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Australian wildfires may have killed half a billion animals

Bushfires shine light on koalas' plight
Bushfires turn world's attention to plight of koalas in Australia 05:47

As apocalyptic wildfires continue to rage across Australia, the loss of life in the region is reaching staggering numbers. Ecologists at the University of Sydney now estimate that nearly half a billion animals have been wiped out since the fires began several months ago.

The "mega blaze" has destroyed homes and sent thousands of people fleeing to the shoreline from New South Wales and Victoria. About 12.35 million acres of land have burned. At least 17 people have been killed, the Associated Press reports.

Approximately 480 million mammals, birds and reptiles have been lost since the fires intensified in September, the university said in a statement, and the actual number is likely "substantially higher." Devastating images and videos show kangaroos trying to flee burning forests and charred bodies of koalas lying on the ground. 

The estimate is based on a 2007 report for the World Wildlife Fund Australia. Researchers found that clearing around 1.6 million acres of forest would have resulted in the deaths of around 104 million native vertebrates through the loss of food and shelter. 

Professor Christopher Dickman from the University of Sydney came to his estimate after about 7.4 million acres of land had burned in the bushfires.

"Not all animals in the burned areas would necessarily be killed directly by the fires — some would fly off, others would go underground, others may find a small unburnt refuge under rocks," Dickman told CBS News on Friday. "Still, the numbers of animals directly affected by the fires are clearly huge, and prior research indicates that in severely burned areas, the resulting lack of shelter, lack of food, and incursions by invasive predators lead to further drastic but indirect reductions of animal numbers."

Koalas, which were already under threat due to significant habitat loss, have been hit particularly hard. Ecologists said nearly 8,000 koalas —about one-third of the population in their primary habitat — are believed to have died since the fires began. 

"Up to 30% of their habitat has been destroyed," Australia's environment minister, Sussan Ley, told the Australian Broadcasting Corporation. "We'll know more when the fires are calmed down and a proper assessment can be made."

While animal hospitals are taking in as many animals as possible to treat burns and nurse them back to health, services have struggled to keep up. The animals that have survived will have trouble finding food and shelter amid the ongoing flames.

"The fires have burned so hot and so fast that there has been significant mortality of animals in the trees, but there is such a big area now that is still on fire and still burning that we will probably never find the bodies," Nature Conservation Council ecologist Mark Graham told parliament during an urgent December hearing regarding the koala population, News Corp Australia reports.

Koalas "really have no capacity to move fast enough to get away" from the flames, he said.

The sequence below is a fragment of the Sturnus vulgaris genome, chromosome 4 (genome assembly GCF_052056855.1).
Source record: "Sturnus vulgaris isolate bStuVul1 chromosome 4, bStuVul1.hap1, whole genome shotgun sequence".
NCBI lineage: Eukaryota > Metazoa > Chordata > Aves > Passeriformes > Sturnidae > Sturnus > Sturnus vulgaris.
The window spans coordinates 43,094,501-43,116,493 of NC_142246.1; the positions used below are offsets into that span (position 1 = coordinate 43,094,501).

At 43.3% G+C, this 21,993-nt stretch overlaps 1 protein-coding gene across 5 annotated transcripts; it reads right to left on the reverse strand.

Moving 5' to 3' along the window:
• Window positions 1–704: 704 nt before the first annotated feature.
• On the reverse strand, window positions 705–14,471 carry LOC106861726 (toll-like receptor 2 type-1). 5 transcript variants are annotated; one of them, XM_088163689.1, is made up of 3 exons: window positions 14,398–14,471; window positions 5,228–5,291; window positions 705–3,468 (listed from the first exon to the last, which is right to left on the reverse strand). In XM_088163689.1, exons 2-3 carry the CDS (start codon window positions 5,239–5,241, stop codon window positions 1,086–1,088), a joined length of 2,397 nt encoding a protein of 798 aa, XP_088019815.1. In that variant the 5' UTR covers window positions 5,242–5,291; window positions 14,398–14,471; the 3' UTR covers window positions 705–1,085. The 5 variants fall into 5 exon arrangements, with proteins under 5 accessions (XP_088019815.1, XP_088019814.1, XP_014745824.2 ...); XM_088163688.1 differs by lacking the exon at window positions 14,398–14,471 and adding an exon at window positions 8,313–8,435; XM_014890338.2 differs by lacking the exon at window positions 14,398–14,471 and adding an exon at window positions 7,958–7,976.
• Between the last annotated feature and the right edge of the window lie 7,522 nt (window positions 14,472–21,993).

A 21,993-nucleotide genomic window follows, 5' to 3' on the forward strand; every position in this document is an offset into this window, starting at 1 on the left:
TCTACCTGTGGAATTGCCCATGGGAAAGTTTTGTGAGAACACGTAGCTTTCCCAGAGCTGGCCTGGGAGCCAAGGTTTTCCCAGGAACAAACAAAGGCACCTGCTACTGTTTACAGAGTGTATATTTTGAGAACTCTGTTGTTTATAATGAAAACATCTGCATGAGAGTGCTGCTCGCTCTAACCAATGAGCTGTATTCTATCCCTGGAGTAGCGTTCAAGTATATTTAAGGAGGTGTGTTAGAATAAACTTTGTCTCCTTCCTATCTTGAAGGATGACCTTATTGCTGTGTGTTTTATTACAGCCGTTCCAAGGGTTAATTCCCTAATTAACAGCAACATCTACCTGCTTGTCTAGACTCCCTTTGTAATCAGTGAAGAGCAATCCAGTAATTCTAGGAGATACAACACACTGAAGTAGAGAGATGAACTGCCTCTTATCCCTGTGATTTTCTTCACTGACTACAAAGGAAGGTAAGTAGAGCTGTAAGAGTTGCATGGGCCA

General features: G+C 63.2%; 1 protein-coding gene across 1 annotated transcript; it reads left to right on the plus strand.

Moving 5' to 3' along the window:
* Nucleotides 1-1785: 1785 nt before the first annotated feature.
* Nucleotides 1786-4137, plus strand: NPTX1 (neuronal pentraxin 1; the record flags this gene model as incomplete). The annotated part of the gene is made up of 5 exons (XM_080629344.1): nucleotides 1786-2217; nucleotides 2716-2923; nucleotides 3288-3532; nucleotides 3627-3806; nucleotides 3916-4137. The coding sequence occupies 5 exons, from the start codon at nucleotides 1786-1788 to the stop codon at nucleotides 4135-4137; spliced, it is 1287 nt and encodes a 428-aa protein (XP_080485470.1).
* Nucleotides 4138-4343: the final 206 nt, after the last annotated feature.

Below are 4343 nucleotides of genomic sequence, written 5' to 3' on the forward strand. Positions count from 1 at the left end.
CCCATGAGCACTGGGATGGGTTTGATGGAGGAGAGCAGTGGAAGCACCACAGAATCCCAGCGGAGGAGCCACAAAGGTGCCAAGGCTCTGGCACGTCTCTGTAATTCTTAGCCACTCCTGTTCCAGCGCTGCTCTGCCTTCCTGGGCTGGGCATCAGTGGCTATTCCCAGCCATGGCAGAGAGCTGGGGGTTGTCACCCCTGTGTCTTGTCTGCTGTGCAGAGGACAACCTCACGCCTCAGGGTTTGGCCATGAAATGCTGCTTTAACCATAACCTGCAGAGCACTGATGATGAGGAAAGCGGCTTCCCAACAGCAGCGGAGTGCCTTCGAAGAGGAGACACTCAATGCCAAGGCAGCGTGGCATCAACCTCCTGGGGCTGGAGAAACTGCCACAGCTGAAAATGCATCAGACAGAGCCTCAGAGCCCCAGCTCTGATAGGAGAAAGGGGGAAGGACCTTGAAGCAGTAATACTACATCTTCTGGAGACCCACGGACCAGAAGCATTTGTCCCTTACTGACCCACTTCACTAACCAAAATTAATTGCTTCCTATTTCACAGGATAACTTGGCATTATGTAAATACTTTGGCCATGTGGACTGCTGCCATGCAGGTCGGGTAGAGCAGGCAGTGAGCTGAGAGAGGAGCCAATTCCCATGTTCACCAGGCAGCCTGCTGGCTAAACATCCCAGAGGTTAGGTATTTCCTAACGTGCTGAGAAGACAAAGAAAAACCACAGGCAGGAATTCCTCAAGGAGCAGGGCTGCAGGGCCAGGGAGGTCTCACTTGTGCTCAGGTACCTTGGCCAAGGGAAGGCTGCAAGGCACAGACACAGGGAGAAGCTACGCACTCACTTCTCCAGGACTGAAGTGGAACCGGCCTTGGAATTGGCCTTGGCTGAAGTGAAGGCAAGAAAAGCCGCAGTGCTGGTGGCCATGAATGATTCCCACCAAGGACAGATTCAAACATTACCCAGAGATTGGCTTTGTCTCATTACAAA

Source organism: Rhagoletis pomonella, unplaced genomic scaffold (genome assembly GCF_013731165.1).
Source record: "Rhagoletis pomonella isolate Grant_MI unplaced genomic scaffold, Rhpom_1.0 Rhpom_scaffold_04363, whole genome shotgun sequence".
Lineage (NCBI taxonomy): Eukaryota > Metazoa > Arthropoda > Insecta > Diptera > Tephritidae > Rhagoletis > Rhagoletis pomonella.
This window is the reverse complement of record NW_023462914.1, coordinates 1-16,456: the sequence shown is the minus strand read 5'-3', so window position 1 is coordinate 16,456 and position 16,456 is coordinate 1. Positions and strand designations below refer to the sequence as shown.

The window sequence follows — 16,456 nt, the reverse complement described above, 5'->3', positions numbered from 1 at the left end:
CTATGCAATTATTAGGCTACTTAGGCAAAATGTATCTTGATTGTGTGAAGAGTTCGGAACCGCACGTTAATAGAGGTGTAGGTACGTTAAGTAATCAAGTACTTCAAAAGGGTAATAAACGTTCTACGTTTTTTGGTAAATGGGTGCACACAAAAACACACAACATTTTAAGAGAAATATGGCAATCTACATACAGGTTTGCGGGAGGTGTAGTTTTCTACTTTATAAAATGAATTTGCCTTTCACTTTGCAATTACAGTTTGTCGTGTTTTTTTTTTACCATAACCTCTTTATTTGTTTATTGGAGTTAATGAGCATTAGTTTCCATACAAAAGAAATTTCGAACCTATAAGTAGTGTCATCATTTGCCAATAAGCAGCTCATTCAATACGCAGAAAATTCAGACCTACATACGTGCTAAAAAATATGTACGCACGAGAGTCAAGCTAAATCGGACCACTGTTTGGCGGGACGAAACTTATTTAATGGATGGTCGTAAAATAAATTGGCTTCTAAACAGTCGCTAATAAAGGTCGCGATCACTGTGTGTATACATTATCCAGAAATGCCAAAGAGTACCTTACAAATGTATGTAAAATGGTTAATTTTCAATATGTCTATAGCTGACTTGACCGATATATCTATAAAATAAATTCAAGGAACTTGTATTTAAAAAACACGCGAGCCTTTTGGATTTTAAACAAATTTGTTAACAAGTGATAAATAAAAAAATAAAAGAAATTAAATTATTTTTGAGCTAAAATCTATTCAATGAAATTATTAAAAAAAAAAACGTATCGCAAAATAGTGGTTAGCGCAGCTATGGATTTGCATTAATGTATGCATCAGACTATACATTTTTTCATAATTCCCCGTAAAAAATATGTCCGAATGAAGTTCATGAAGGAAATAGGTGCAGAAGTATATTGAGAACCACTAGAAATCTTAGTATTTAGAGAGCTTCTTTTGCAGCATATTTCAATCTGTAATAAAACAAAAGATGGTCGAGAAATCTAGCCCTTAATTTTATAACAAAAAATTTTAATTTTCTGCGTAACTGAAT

Associate Professor Dieter Hochuli from the University of Sydney said it isn't just the well-known species, such as kangaroos and koalas, that are at risk. Insects that are key to services like pollination and nutrient cycling also suffered massive losses, and it is not clear how those populations and ecosystems will recover. In addition, many rare plant species are feared to have disappeared completely.  

"Fire is a natural part of Australian ecosystems and many of our plants and animals are adapted to it," Hochuli said. "However, changes to the frequency and intensity of fires can have a massive impact on wildlife. We know that risk of extinction increases exponentially as populations decline to low numbers so this raises significant concerns for their future." 

State of emergency declared in Australia as fires rage on 01:40

Wildlife Information, Rescue and Education Services told Reuters that services typically advise against feeding wild animals. However, the inferno has prompted them to change their advice. They're now encouraging people to provide wildlife with much-needed food and water. 

Australia's wildfire season may already be the worst on record, with record-breaking heatwaves and intense smoke, which doctors have deemed a "public health emergency." Many residents are protesting conservative Prime Minister Scott Morrison's lack of sufficient action against climate change after he reportedly rejected calls last month to downsize Australia's lucrative coal industry. 

"The compelling issue here is climate change," said Sydney Mayor Clover Moore. "Yes, Australia is burning and national parks and our native animals are being decimated and our communities are being devastated. People have lost homes. People have died. Firefighters have been killed defending communities, most recently last night."

"As the driest continent on Earth, we're at the forefront of accelerating global warming," she continued. "What is happening is a wake-up call for our governments to start making effective contributions to reducing global emissions... It's our national governments that are failing us."

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